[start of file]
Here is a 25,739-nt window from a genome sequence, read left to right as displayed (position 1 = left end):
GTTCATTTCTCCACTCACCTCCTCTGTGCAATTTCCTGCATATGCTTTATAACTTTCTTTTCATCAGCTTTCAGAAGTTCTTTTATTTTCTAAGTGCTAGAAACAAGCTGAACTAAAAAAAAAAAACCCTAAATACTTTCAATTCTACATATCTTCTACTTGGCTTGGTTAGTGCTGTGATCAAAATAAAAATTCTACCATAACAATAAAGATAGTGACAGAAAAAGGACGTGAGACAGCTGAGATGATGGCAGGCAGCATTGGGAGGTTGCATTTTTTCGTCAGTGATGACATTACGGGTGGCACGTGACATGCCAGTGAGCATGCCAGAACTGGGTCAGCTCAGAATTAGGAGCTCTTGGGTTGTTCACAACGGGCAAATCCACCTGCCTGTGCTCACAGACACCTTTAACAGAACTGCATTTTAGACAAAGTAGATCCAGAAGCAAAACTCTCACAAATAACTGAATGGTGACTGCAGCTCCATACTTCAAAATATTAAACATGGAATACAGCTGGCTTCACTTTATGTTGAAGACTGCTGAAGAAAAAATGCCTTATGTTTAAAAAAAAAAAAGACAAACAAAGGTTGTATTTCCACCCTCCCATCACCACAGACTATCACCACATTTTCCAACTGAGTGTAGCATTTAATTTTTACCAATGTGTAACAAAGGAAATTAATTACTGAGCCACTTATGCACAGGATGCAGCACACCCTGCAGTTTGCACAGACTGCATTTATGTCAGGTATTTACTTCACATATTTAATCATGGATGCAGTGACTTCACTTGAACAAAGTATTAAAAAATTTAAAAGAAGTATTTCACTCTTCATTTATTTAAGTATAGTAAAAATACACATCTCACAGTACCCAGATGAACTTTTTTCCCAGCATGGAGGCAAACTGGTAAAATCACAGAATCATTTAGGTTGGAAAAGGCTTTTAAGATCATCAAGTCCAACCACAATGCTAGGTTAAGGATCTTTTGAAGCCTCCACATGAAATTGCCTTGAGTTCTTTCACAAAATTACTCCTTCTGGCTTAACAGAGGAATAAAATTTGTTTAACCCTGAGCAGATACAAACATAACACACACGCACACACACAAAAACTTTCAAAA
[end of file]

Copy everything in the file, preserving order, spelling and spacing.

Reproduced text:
Here is a 25,739-nt window from a genome sequence, read left to right as displayed (position 1 = left end):
GTTCATTTCTCCACTCACCTCCTCTGTGCAATTTCCTGCATATGCTTTATAACTTTCTTTTCATCAGCTTTCAGAAGTTCTTTTATTTTCTAAGTGCTAGAAACAAGCTGAACTAAAAAAAAAAAACCCTAAATACTTTCAATTCTACATATCTTCTACTTGGCTTGGTTAGTGCTGTGATCAAAATAAAAATTCTACCATAACAATAAAGATAGTGACAGAAAAAGGACGTGAGACAGCTGAGATGATGGCAGGCAGCATTGGGAGGTTGCATTTTTTCGTCAGTGATGACATTACGGGTGGCACGTGACATGCCAGTGAGCATGCCAGAACTGGGTCAGCTCAGAATTAGGAGCTCTTGGGTTGTTCACAACGGGCAAATCCACCTGCCTGTGCTCACAGACACCTTTAACAGAACTGCATTTTAGACAAAGTAGATCCAGAAGCAAAACTCTCACAAATAACTGAATGGTGACTGCAGCTCCATACTTCAAAATATTAAACATGGAATACAGCTGGCTTCACTTTATGTTGAAGACTGCTGAAGAAAAAATGCCTTATGTTTAAAAAAAAAAAAGACAAACAAAGGTTGTATTTCCACCCTCCCATCACCACAGACTATCACCACATTTTCCAACTGAGTGTAGCATTTAATTTTTACCAATGTGTAACAAAGGAAATTAATTACTGAGCCACTTATGCACAGGATGCAGCACACCCTGCAGTTTGCACAGACTGCATTTATGTCAGGTATTTACTTCACATATTTAATCATGGATGCAGTGACTTCACTTGAACAAAGTATTAAAAAATTTAAAAGAAGTATTTCACTCTTCATTTATTTAAGTATAGTAAAAATACACATCTCACAGTACCCAGATGAACTTTTTTCCCAGCATGGAGGCAAACTGGTAAAATCACAGAATCATTTAGGTTGGAAAAGGCTTTTAAGATCATCAAGTCCAACCACAATGCTAGGTTAAGGATCTTTTGAAGCCTCCACATGAAATTGCCTTGAGTTCTTTCACAAAATTACTCCTTCTGGCTTAACAGAGGAATAAAATTTGTTTAACCCTGAGCAGATACAAACATAACACACACGCACACACACAAAAACTTTCAAAA